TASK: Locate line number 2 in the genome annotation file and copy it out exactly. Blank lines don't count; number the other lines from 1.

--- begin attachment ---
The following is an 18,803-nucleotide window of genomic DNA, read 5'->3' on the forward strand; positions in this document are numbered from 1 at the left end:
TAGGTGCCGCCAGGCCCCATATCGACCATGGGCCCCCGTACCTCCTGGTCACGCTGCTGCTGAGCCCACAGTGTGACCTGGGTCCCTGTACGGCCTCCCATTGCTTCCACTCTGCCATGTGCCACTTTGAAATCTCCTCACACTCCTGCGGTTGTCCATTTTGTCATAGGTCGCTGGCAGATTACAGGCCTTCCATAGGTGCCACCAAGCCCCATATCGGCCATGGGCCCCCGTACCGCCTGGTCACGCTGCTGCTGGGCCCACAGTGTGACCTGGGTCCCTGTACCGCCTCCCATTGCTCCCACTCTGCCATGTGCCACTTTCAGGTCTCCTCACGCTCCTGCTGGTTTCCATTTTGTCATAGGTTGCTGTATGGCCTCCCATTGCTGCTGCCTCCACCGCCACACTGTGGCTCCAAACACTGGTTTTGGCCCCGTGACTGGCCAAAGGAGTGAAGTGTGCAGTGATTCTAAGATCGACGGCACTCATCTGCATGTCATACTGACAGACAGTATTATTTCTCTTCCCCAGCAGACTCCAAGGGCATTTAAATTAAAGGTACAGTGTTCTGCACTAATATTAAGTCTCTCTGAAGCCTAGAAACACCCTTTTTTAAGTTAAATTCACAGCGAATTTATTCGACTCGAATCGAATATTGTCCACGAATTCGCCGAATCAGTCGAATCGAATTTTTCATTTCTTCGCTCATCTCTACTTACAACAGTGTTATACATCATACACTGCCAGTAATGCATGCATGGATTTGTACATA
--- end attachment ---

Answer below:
TAGGTGCCGCCAGGCCCCATATCGACCATGGGCCCCCGTACCTCCTGGTCACGCTGCTGCTGAGCCCACAGTGTGACCTGGGTCCCTGTACGGCCTCCCATTGCTTCCACTCTGCCATGTGCCACTTTGAAATCTCCTCACACTCCTGCGGTTGTCCATTTTGTCATAGGTCGCTGGCAGATTACAGGCCTTCCATAGGTGCCACCAAGCCCCATATCGGCCATGGGCCCCCGTACCGCCTGGTCACGCTGCTGCTGGGCCCACAGTGTGACCTGGGTCCCTGTACCGCCTCCCATTGCTCCCACTCTGCCATGTGCCACTTTCAGGTCTCCTCACGCTCCTGCTGGTTTCCATTTTGTCATAGGTTGCTGTATGGCCTCCCATTGCTGCTGCCTCCACCGCCACACTGTGGCTCCAAACACTGGTTTTGGCCCCGTGACTGGCCAAAGGAGTGAAGTGTGCAGTGATTCTAAGATCGACGGCACTCATCTGCATGTCATACTGACAGACAGTATTATTTCTCTTCCCCAGCAGACTCCAAGGGCATTTAAATTAAAGGTACAGTGTTCTGCACTAATATTAAGTCTCTCTGAAGCCTAGAAACACCCTTTTTTAAGTTAAATTCACAGCGAATTTATTCGACTCGAATCGAATATTGTCCACGAATTCGCCGAATCAGTCGAATCGAATTTTTCATTTCTTCGCTCATCTCTACTTACAACAGTGTTATACATCATACACTGCCAGTAATGCATGCATGGATTTGTACATA